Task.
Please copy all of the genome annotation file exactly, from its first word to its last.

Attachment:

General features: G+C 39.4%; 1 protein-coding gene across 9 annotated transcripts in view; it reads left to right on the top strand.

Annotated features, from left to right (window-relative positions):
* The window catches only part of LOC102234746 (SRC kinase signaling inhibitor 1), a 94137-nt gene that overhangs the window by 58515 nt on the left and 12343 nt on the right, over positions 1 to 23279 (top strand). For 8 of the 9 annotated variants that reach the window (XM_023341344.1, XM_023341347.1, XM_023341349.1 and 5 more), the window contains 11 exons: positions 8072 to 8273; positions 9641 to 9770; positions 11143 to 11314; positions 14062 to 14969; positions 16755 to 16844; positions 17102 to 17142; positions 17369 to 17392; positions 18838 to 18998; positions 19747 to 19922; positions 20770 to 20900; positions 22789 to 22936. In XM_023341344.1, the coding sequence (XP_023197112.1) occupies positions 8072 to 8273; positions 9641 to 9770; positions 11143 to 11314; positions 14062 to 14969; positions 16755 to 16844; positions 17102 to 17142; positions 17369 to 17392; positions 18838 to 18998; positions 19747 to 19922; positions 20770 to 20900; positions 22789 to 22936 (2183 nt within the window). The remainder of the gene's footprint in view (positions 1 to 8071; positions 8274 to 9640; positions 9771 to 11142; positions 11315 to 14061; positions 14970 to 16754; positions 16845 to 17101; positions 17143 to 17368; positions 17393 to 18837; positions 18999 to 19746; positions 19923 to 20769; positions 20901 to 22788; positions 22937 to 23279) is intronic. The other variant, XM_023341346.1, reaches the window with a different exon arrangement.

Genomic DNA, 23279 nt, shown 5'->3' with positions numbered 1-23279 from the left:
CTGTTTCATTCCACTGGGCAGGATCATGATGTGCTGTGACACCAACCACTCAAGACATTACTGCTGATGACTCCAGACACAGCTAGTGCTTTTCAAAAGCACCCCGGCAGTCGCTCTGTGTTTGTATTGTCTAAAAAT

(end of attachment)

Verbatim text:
General features: G+C 39.4%; 1 protein-coding gene across 9 annotated transcripts in view; it reads left to right on the top strand.

Annotated features, from left to right (window-relative positions):
* The window catches only part of LOC102234746 (SRC kinase signaling inhibitor 1), a 94137-nt gene that overhangs the window by 58515 nt on the left and 12343 nt on the right, over positions 1 to 23279 (top strand). For 8 of the 9 annotated variants that reach the window (XM_023341344.1, XM_023341347.1, XM_023341349.1 and 5 more), the window contains 11 exons: positions 8072 to 8273; positions 9641 to 9770; positions 11143 to 11314; positions 14062 to 14969; positions 16755 to 16844; positions 17102 to 17142; positions 17369 to 17392; positions 18838 to 18998; positions 19747 to 19922; positions 20770 to 20900; positions 22789 to 22936. In XM_023341344.1, the coding sequence (XP_023197112.1) occupies positions 8072 to 8273; positions 9641 to 9770; positions 11143 to 11314; positions 14062 to 14969; positions 16755 to 16844; positions 17102 to 17142; positions 17369 to 17392; positions 18838 to 18998; positions 19747 to 19922; positions 20770 to 20900; positions 22789 to 22936 (2183 nt within the window). The remainder of the gene's footprint in view (positions 1 to 8071; positions 8274 to 9640; positions 9771 to 11142; positions 11315 to 14061; positions 14970 to 16754; positions 16845 to 17101; positions 17143 to 17368; positions 17393 to 18837; positions 18999 to 19746; positions 19923 to 20769; positions 20901 to 22788; positions 22937 to 23279) is intronic. The other variant, XM_023341346.1, reaches the window with a different exon arrangement.

Genomic DNA, 23279 nt, shown 5'->3' with positions numbered 1-23279 from the left:
CTGTTTCATTCCACTGGGCAGGATCATGATGTGCTGTGACACCAACCACTCAAGACATTACTGCTGATGACTCCAGACACAGCTAGTGCTTTTCAAAAGCACCCCGGCAGTCGCTCTGTGTTTGTATTGTCTAAAAAT